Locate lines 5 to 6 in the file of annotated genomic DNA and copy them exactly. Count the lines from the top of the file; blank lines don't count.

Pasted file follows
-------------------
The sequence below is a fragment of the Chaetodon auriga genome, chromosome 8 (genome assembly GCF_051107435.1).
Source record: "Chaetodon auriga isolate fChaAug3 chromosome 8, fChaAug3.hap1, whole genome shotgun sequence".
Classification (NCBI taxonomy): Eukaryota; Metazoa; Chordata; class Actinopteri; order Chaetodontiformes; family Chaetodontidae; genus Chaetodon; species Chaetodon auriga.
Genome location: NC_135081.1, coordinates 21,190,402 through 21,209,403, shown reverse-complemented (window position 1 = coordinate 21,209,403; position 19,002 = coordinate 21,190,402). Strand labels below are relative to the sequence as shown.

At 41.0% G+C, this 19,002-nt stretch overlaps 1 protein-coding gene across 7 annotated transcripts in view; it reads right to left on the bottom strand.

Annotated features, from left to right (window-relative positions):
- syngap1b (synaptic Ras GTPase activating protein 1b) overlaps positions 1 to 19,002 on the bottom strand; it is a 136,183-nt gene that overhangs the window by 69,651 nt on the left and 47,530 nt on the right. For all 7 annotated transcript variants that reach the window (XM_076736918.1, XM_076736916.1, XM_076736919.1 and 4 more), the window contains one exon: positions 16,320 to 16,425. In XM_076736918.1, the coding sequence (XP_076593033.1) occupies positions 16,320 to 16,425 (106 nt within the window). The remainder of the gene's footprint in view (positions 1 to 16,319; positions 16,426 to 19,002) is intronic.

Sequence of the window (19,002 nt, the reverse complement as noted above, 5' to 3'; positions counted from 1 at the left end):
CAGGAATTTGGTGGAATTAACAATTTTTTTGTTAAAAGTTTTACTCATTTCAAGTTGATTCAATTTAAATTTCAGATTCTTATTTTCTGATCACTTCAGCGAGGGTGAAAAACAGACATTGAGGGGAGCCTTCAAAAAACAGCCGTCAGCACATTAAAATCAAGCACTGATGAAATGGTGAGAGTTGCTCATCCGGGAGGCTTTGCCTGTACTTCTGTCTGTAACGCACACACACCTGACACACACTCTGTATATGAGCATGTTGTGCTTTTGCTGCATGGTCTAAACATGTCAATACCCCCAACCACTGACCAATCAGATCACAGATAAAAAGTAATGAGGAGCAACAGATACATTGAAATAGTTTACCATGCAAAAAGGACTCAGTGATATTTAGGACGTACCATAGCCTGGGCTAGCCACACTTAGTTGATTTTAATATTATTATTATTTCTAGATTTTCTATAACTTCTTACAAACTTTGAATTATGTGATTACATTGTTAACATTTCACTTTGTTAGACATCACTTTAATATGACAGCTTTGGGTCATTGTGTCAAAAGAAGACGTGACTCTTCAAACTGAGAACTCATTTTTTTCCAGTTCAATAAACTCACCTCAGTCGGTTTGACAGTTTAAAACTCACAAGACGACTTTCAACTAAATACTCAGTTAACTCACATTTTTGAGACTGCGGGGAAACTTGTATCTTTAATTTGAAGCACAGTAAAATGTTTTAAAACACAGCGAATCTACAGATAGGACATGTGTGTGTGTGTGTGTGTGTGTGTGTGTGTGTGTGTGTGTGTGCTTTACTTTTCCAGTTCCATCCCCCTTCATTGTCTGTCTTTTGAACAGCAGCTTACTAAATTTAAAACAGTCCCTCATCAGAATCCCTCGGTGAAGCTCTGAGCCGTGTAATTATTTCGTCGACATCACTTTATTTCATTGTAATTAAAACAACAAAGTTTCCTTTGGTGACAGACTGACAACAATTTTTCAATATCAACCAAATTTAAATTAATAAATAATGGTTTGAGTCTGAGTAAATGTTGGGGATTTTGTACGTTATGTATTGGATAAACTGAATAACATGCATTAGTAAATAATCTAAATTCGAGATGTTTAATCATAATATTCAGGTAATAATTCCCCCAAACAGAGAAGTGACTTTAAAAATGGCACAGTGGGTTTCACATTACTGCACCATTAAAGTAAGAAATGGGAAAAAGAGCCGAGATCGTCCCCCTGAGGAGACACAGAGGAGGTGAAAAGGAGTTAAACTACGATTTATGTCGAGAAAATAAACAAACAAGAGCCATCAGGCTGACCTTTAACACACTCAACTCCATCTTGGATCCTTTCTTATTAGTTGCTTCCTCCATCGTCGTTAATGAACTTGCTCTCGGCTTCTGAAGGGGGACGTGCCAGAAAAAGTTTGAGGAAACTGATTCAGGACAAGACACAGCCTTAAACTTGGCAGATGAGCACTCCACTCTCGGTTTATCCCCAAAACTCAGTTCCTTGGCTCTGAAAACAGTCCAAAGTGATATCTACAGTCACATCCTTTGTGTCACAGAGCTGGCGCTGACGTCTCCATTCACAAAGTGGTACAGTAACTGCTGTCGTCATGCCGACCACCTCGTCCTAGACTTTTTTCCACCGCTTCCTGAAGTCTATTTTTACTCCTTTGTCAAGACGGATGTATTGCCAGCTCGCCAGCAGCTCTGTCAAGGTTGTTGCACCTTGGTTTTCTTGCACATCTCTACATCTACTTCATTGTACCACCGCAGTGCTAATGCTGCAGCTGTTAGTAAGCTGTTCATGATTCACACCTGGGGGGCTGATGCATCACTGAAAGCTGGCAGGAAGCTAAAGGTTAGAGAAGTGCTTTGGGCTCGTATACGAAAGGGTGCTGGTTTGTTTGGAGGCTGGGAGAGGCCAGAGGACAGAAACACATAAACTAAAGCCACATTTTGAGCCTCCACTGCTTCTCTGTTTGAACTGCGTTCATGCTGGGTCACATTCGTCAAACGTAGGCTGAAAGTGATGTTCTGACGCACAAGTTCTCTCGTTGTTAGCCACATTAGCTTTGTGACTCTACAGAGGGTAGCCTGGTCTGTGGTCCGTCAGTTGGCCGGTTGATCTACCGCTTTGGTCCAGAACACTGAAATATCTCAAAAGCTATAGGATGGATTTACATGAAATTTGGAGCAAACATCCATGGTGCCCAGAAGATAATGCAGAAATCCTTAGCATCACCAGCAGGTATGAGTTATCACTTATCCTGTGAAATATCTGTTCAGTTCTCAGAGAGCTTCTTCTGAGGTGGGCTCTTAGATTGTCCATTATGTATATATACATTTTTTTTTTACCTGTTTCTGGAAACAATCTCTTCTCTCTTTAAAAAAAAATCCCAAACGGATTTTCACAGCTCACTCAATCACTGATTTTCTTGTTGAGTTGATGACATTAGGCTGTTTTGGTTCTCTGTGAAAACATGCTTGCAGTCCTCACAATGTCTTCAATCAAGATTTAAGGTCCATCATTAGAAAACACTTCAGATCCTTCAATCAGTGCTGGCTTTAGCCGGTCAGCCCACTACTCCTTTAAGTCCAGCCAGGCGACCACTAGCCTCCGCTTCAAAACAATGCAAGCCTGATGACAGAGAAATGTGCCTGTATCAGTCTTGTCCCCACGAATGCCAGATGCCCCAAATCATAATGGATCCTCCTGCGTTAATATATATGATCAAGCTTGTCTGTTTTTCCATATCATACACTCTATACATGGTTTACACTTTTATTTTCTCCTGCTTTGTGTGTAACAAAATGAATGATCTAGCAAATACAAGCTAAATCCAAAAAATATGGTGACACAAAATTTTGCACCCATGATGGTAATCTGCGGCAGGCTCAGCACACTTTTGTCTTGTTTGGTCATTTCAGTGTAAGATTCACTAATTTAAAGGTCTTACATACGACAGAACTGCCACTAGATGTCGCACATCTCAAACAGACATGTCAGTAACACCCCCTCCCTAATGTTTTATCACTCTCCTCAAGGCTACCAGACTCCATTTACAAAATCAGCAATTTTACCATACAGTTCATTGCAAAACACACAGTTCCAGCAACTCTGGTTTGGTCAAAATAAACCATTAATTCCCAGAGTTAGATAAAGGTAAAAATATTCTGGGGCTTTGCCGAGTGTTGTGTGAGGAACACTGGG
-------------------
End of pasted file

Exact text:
At 41.0% G+C, this 19,002-nt stretch overlaps 1 protein-coding gene across 7 annotated transcripts in view; it reads right to left on the bottom strand.

Annotated features, from left to right (window-relative positions):